Do you want to cut diabetes risk by half?
New Delhi, Jan 17: Do you breastfeed your kid for 6 months or more?
If your answer is yes, it will help you to cuts the risk of developing type 2 diabetes nearly in half for women throughout their childbearing years, a study has found.
Women who breastfed for six months or more across all births had a 47 percent reduction in their risk of developing type 2 diabetes compared to those who did not breastfeed at all.
Women who breastfed for six months or less had a 25 percent reduction in diabetes risk, according to the study published in the journal JAMA Internal Medicine.
“We found a very strong association between breastfeeding duration and lower risk of developing diabetes, even after accounting for all possible confounding risk factors,” said Erica P Gunderson, a senior research scientist with the Kaiser Permanente, a healthcare company in the US.
Researchers analyzed data during the 30 years of follow up from the Coronary Artery Risk Development in Young Adults (CARDIA) study, a center investigation of cardiovascular disease risk factors that originally enrolled about 5,000 adults aged 18 to 30 in 1985 to 1986, including more than 1,000 members of Kaiser Permanente Northern California.
The findings add to a growing body of evidence that breastfeeding has protective effects for both mothers and their offspring, including lowering a mother’s risk of breast and ovarian cancer.
The long-term benefits of breastfeeding on lower diabetes risk were similar for black women and white women, and women with and without gestational diabetes.
Black women were three times as likely as white women to develop diabetes within the 30-year study, which is consistent with higher risk found by others.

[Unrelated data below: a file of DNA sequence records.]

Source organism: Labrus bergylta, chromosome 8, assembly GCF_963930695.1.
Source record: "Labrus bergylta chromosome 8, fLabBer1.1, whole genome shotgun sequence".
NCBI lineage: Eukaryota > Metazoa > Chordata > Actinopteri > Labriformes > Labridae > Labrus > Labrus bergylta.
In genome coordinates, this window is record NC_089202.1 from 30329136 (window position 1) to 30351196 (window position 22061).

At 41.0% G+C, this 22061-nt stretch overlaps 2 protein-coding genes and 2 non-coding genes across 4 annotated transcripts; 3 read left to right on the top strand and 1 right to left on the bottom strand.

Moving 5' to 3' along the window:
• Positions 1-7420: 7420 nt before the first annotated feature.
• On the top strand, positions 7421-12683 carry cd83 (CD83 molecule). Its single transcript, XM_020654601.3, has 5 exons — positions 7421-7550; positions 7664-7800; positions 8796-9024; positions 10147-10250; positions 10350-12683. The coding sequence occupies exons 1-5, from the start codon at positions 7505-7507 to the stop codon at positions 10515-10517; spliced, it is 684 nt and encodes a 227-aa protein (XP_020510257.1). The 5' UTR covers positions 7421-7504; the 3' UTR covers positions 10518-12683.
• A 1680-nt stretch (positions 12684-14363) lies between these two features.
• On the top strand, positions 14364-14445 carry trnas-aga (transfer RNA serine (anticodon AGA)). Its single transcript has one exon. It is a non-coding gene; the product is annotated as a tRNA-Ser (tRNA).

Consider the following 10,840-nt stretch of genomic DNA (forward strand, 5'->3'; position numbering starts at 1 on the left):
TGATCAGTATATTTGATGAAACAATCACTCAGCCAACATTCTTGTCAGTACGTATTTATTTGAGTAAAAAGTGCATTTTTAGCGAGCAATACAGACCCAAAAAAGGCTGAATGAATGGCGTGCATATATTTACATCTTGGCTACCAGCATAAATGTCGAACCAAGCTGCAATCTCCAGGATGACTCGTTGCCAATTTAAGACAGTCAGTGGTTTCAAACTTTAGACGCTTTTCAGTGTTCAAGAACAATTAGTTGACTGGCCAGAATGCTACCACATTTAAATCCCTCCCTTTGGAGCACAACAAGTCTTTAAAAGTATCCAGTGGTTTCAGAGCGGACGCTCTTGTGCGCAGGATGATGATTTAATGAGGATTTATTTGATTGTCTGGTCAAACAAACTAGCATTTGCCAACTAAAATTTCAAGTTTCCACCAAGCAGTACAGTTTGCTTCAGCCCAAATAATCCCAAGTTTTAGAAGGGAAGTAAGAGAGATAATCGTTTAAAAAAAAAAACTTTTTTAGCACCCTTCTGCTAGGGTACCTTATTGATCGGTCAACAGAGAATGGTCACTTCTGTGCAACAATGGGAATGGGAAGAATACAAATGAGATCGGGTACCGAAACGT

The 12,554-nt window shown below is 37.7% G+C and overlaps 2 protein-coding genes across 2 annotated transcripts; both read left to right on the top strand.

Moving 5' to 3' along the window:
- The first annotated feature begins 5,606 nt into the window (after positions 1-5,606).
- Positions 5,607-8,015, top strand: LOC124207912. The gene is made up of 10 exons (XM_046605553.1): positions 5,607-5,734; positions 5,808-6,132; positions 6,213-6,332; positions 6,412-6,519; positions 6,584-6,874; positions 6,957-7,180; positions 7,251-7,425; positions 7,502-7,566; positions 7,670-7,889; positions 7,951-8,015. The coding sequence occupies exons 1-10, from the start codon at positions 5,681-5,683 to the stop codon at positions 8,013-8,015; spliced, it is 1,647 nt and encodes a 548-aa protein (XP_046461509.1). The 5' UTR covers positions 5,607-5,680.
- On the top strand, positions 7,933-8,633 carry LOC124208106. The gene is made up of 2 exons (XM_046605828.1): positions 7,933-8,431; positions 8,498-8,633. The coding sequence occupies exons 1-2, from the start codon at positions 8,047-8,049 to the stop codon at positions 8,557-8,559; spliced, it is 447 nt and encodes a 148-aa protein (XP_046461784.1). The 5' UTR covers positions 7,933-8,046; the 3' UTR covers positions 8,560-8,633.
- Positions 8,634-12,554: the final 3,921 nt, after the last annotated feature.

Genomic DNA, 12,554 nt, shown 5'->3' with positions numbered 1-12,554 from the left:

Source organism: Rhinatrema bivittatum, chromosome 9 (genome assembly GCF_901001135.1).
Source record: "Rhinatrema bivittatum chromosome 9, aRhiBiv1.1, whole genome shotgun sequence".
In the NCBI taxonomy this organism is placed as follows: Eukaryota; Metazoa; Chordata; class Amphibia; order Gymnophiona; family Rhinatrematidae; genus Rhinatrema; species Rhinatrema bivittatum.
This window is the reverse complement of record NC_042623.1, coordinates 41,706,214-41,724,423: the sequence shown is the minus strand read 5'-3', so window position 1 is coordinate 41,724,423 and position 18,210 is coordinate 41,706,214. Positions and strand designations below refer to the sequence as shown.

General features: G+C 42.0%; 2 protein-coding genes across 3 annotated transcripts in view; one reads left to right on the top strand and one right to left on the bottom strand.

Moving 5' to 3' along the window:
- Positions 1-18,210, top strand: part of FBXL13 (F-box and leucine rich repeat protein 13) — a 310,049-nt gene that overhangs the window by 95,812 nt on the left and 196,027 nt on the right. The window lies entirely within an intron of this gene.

Black women enrolled in CARDIA were also less likely to breastfeed than white women.
“The incidence of diabetes decreased in a graded manner as breastfeeding duration increased, regardless of race, gestational diabetes, lifestyle behaviors, body size, and other metabolic risk factors measured before pregnancy, implying the possibility that the underlying mechanism may be biological,” Gunderson said.
Several plausible biological mechanisms are possible for the protective effects of breastfeeding, including the influence of lactation-associated hormones on the pancreatic cells that control blood insulin levels and thereby impact blood sugar.
The study included 1,238 black and white women who did not have diabetes when they enrolled in CARDIA, or prior to their subsequent pregnancies.
Over the next 30 years, each woman had at least one live birth and was routinely screened for diabetes under the CARDIA protocol, which included diagnostic screening criteria for diabetes.
Participants also reported lifestyle behaviors (such as diet and physical activity) and the total amount of time they breastfed their children.
“We were able to follow women specifically during the childbearing period and screen them regularly for diabetes before and after pregnancies,” Gunderson said.
Researchers were also able to account for pre-pregnancy metabolic risk, including obesity and fasting glucose and insulin, lifestyle behaviors, family history of diabetes, and perinatal outcomes.